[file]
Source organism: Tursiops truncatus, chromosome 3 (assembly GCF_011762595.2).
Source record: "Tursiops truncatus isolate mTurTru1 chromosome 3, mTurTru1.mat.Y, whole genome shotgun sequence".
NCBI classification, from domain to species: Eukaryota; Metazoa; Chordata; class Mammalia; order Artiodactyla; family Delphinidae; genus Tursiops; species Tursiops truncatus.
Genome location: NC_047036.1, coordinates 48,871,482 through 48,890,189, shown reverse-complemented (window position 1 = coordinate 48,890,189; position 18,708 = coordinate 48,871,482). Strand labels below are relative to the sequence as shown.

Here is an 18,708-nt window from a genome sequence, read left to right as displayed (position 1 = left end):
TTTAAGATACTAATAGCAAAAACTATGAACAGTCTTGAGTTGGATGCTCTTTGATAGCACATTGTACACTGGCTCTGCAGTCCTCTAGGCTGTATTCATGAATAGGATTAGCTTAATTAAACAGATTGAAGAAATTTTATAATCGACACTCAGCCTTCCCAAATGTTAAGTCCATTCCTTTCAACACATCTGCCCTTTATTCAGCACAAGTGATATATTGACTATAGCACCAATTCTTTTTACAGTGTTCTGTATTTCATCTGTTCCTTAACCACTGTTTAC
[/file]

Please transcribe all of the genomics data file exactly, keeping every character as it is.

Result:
Source organism: Tursiops truncatus, chromosome 3 (assembly GCF_011762595.2).
Source record: "Tursiops truncatus isolate mTurTru1 chromosome 3, mTurTru1.mat.Y, whole genome shotgun sequence".
NCBI classification, from domain to species: Eukaryota; Metazoa; Chordata; class Mammalia; order Artiodactyla; family Delphinidae; genus Tursiops; species Tursiops truncatus.
Genome location: NC_047036.1, coordinates 48,871,482 through 48,890,189, shown reverse-complemented (window position 1 = coordinate 48,890,189; position 18,708 = coordinate 48,871,482). Strand labels below are relative to the sequence as shown.

Here is an 18,708-nt window from a genome sequence, read left to right as displayed (position 1 = left end):
TTTAAGATACTAATAGCAAAAACTATGAACAGTCTTGAGTTGGATGCTCTTTGATAGCACATTGTACACTGGCTCTGCAGTCCTCTAGGCTGTATTCATGAATAGGATTAGCTTAATTAAACAGATTGAAGAAATTTTATAATCGACACTCAGCCTTCCCAAATGTTAAGTCCATTCCTTTCAACACATCTGCCCTTTATTCAGCACAAGTGATATATTGACTATAGCACCAATTCTTTTTACAGTGTTCTGTATTTCATCTGTTCCTTAACCACTGTTTAC